If you don't know, say so
Three of the hardest words for many people to say are: "I don't know". In fact, many of the problems in human history have been caused through our aversion to these words.
How come? It's not really that difficult to admit a lack of knowledge.
One of the core weaknesses of many people is their inability to admit they have weaknesses. And lack of knowledge is often seen as lack of intelligence. But I think this is just silly.
It's impossible for us to know everything, or even most things. Even in areas where I have a lot of knowledge, such as information technology, there are all sorts of things I simply don't know.
The amount of facts you can possibly learn even in that one subject are so vast, that it's simply impossible for anyone to know all of them. Yet I meet people all the time who try to blag their way through pretending they know what they clearly don't. They'll go into detailed, lengthy explanations, when it's obvious they have no idea what they're talking about. Why can't they just admit that they don't know?
Humanity has always been uncomfortable with its lack of knowledge. You can see examples of it throughout history. On many of the most important questions posed to us, we simply have no answer based on any kind of objective evidence. But that hasn't stopped all sorts of people trying.
Here are some examples of the types of questions I'm talking about:
All sorts of answers have been provided over the years to these questions, none of which have a single scrap of hard evidence to back them up. Thousands of religions have sprung up to try and fill in these gaps in our knowledge - from today's Christianity, Islam, Atheism, New Ageism and Buddhism to the Ancient Greek, Roman, and Pagan Gods. Billions of people take the answers provided very seriously, despite having no objective evidence whatsoever to back up their beliefs.
- Is there a higher purpose to our lives?
- Is there life after death?
- Is the world only physical, or are there some kind of other spiritual forces at play?
- Is there life before birth?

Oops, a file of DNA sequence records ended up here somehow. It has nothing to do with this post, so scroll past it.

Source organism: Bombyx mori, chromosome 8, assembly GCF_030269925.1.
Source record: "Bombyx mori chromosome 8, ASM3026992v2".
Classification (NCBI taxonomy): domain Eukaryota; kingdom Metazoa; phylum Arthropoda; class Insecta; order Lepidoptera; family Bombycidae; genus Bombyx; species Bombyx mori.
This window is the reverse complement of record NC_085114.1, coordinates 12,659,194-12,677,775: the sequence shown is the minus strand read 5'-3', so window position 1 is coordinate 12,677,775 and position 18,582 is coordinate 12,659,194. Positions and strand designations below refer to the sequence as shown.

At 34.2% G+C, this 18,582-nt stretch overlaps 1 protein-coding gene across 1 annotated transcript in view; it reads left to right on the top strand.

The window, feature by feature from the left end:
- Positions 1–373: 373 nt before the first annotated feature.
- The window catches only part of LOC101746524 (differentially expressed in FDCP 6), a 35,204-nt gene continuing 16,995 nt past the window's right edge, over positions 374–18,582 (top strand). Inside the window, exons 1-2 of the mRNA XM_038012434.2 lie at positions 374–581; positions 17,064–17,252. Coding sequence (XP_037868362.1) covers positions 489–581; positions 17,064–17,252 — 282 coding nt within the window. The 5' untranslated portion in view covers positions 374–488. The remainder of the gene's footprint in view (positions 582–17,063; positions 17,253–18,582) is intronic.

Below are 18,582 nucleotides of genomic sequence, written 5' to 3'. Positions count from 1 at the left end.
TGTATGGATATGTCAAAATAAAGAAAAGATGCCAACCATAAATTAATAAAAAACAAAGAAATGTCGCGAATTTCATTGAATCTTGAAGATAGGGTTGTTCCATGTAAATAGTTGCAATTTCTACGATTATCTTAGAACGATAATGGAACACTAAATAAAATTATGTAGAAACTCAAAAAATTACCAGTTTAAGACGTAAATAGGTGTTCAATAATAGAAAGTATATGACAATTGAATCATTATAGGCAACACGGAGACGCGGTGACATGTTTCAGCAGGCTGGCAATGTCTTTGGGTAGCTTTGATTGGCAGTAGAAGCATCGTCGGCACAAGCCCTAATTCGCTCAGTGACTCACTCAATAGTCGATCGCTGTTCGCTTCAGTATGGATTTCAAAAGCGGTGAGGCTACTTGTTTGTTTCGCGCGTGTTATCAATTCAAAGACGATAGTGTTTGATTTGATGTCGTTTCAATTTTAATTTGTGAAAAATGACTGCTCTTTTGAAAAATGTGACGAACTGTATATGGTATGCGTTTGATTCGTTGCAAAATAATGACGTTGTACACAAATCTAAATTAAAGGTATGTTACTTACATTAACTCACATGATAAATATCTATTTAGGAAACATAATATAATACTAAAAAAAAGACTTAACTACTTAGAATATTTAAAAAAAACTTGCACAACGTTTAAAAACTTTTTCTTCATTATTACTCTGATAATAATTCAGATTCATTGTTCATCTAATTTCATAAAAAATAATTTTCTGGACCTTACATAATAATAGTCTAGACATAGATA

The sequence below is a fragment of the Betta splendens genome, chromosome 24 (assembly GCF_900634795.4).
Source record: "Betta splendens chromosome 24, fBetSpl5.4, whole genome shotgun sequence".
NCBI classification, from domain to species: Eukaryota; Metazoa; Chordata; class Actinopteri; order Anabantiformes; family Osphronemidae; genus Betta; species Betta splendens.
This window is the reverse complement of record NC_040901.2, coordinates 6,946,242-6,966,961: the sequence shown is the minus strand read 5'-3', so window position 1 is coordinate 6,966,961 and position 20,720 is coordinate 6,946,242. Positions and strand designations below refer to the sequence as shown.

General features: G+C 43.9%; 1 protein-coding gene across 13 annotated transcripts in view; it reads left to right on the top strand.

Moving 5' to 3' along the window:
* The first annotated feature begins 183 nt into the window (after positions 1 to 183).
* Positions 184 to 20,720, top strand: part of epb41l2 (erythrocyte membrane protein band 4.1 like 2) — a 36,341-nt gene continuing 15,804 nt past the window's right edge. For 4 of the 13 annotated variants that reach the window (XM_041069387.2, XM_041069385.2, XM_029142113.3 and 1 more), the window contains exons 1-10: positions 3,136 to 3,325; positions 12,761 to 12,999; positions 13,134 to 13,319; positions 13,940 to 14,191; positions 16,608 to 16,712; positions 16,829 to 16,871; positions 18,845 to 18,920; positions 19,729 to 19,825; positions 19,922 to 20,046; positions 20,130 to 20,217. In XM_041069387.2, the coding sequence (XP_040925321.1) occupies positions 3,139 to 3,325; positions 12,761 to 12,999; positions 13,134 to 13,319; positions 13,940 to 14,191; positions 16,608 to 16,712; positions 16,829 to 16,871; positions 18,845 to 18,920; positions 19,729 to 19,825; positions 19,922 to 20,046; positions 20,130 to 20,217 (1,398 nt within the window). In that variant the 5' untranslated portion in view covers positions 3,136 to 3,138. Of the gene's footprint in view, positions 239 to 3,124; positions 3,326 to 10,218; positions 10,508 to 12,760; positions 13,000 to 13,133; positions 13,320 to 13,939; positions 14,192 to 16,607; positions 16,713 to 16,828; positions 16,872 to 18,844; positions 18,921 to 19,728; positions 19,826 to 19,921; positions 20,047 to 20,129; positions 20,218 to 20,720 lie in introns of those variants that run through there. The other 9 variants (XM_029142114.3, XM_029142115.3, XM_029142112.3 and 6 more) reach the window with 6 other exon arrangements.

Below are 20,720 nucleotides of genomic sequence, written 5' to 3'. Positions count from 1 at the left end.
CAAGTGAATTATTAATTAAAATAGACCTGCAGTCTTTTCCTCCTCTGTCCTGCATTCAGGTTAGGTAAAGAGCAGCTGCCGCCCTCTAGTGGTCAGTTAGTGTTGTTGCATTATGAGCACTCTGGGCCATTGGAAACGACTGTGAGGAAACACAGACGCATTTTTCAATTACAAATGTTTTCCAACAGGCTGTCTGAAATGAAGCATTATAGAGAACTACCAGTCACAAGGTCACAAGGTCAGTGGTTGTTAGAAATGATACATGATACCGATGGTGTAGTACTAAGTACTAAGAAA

- And so on.
Instead, they replace evidence with intensity of emotional connection. The idea seems to be if you believe seriously and intensely enough, then evidence is unnecessary. If you're willing to become angry or even violent to enforce your ideas, that's somehow supposed to make up for the fact that you're unable to provide any kind of objective proof.
This is a very common tactic in the "truth wars" on all sorts of subjects. There seems to be some sort of hard-wired tendency in us to substitute emotional intensity for evidence-based knowledge. You can see it in the aggressiveness with which some people defend their answers to the big questions above right down to the computer professional who won't admit he doesn't know the answer to some technical question. The threat of anger is supposed to make up for a lack of proof.
There seems to be a widespread faith that if you believe something hard enough, it must be true. This is a very difficult characteristic to shake off.
Personally, I think this attitude is just silly and dishonest. It's obvious to anyone who cares to think about it that there's all sorts of things any one of us can't possibly know. Even on topics we have hard evidence, there's so much knowledge any one person can't hope to gain it all. And it's also clear there are all sorts of questions to which we have no way of providing any sort of evidence-based answer anytime soon.
If you don't know something, just say so. Be honest and admit it to yourself. Don't allow the emotional intensity of others sway your thinking away from the need for adequate proof.
Don't be suckered by the hope that believing something hard enough will make it come true. No matter how intensely I believe I can fly unassisted, I'm still going to face serious consequences if I jump off the Empire State Building. Any fool can see intensity of belief is no substitute for an honest assessment of what you do and don't - can and can't - know.
Don't join those who hope and wish this simple fact weren't true.
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